In part 1 of this article, we began our general overview of 2nd Offense DUI’s. We looked at staying out of Jail, evaluating the evidence, and Legal Fees. In part 2, we’ll pick up with an examination of the concept of a legal “Consultation,” finding the right Lawyer, License Consequences (meaning mostly License Revocations) and Counseling and Treatment options.
Like every Lawyer out there, I do consultations. Mine, however, are done on the phone. I can spend 15 or 20 minutes with someone on the phone and get a good feel for them, their case, and what issues it presents. Likewise, they can get a feel for me, and my approach. What I like best about a phone consultation is the somewhat anonymous ability for either party to not feel any obligation or pressure beyond that phone conversation. In other words, if I don’t like you, or I think you’re a kook, or if you don’t like me, or think I’m whatever, then we need not go any further. We can say “goodbye” and hang up. I have been told, many times, by Lawyers who do the “in person” consultation that it has a good “closing rate,” and that I should change my approach to do it that way. In other words, the idea is that once you get them in the office, you should be able to get them to sign up.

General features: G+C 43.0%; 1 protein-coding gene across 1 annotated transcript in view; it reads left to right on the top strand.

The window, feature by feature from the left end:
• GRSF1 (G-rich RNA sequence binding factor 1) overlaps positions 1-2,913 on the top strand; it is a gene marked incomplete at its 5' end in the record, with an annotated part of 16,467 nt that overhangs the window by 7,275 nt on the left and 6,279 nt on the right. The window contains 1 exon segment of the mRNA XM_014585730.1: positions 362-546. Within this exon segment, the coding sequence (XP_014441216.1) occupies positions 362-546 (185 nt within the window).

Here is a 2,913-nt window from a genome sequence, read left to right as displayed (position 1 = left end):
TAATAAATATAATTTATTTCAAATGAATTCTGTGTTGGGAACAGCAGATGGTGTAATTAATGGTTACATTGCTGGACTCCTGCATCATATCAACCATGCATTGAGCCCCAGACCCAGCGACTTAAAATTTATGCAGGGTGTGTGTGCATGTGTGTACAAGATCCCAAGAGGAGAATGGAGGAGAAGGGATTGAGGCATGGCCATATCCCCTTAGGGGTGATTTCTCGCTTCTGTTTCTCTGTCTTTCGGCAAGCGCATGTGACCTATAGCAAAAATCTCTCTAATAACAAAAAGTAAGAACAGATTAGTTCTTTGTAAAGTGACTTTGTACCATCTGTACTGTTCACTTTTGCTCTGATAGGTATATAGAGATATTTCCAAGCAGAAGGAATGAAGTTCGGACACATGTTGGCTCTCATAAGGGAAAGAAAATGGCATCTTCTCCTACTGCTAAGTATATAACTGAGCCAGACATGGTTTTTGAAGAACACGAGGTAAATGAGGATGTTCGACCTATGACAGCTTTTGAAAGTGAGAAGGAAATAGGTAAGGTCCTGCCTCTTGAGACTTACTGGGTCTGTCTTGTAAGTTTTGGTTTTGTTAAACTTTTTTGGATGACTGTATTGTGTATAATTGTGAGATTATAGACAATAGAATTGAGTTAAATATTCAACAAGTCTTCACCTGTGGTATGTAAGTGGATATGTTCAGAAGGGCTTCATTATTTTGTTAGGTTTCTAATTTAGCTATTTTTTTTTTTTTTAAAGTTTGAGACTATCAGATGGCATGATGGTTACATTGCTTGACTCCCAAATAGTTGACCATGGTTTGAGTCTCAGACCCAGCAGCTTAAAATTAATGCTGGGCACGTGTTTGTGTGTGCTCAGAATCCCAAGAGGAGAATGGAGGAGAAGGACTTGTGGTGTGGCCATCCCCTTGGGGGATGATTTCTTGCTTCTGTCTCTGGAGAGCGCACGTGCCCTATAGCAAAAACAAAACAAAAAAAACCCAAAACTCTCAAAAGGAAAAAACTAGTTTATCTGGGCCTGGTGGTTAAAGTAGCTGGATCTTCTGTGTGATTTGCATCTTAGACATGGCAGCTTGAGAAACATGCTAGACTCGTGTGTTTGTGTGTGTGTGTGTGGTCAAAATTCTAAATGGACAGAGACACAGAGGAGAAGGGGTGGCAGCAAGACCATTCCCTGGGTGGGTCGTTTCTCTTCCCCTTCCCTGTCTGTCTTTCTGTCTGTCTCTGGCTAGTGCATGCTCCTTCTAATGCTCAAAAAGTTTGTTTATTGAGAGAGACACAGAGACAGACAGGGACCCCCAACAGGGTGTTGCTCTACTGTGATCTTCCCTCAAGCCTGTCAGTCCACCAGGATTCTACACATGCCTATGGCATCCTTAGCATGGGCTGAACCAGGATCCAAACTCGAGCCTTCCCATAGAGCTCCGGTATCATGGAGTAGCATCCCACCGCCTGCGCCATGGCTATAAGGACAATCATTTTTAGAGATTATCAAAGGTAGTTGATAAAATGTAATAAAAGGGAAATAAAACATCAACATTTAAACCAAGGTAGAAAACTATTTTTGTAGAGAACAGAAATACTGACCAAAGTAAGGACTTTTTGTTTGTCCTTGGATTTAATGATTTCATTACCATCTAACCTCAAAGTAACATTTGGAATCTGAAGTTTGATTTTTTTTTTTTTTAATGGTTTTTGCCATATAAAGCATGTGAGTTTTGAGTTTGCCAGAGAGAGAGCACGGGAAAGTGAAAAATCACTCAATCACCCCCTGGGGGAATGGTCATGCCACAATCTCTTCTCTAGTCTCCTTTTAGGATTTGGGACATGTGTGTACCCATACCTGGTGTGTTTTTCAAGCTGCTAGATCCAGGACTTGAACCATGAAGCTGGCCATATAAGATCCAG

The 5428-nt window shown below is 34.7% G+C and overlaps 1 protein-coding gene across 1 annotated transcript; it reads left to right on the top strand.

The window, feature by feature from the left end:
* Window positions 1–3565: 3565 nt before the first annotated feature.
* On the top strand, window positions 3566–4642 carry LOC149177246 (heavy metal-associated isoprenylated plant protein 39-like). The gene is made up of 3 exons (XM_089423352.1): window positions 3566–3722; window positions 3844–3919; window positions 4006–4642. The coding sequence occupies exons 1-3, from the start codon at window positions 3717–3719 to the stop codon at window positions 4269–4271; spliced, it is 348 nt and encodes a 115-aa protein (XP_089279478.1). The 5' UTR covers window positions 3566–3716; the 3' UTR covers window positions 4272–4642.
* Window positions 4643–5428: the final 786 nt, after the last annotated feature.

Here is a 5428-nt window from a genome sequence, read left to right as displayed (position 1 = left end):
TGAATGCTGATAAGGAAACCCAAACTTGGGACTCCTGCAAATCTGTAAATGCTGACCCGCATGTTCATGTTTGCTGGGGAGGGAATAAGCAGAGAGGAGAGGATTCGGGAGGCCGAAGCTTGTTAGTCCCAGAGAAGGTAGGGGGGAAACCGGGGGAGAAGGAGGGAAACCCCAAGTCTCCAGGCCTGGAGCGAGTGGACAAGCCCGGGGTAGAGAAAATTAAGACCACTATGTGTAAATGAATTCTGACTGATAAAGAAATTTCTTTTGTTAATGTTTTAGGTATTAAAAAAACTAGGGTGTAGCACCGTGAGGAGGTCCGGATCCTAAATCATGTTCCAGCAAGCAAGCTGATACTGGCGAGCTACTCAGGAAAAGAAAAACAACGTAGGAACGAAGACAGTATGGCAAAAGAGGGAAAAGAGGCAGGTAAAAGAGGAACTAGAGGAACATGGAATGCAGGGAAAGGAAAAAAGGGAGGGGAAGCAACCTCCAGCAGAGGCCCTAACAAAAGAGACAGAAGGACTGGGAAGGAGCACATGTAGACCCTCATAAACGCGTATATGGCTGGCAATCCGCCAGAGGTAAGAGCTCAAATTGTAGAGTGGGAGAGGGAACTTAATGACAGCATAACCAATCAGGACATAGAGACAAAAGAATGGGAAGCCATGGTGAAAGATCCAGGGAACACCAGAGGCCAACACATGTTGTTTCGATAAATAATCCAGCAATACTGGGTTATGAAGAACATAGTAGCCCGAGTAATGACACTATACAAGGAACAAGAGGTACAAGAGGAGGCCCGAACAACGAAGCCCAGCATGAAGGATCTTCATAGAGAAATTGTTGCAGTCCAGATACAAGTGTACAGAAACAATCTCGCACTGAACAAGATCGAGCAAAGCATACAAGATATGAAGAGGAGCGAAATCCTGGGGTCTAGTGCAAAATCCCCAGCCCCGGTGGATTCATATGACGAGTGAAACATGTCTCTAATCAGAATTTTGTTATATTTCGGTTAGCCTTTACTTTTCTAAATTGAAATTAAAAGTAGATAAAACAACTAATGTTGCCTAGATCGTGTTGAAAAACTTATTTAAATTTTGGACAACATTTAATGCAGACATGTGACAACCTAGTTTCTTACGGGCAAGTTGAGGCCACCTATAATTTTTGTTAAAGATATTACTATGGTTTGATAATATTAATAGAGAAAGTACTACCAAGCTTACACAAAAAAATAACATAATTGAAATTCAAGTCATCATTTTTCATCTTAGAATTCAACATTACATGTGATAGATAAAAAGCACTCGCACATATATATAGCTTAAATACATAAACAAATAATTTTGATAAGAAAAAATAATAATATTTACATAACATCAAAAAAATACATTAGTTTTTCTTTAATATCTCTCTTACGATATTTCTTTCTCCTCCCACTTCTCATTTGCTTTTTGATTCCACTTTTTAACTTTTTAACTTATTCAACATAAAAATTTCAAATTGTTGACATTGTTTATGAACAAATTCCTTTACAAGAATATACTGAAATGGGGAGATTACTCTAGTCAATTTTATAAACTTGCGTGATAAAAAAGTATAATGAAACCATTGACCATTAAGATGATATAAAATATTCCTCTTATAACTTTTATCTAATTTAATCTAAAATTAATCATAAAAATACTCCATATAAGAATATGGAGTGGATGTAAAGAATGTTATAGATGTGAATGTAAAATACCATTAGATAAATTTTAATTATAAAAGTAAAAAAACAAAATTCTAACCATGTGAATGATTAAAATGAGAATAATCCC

I don’t work that way. I could explain that all day, but in the end, that’s just not me. Instead, after speaking with someone, if they feel I’m the Lawyer for them, and I think I can help them, then they can either let me transfer them to one of my Staff members to schedule an appointment, or, if I’m not in the Office and am returning the call (which is the usual scenario), then I’ll tell them to call my Office and schedule an appointment.
I have written several articles about finding the right Lawyer, and I urge the reader to review them. One thing I’m sure about is that, as much as I might spark some curiosity about me with all these articles, I will also convince some people that I’m not the Lawyer for them, which is also a good thing. I have no illusions that I’m the Lawyer for everyone. I speak frankly and often use the more pedestrian voice of my upbringing. That’s me. In fact, the whole point of this is that finding the right Lawyer for you takes some time, and is a process. Even if the first Lawyer with whom you speak turns out to be the one for you, that should become clear only after you’ve weeded through a number of others with whom you’ve spoke, or whose articles you’ve read. More than anything else, you have to like the person you’re going to hire.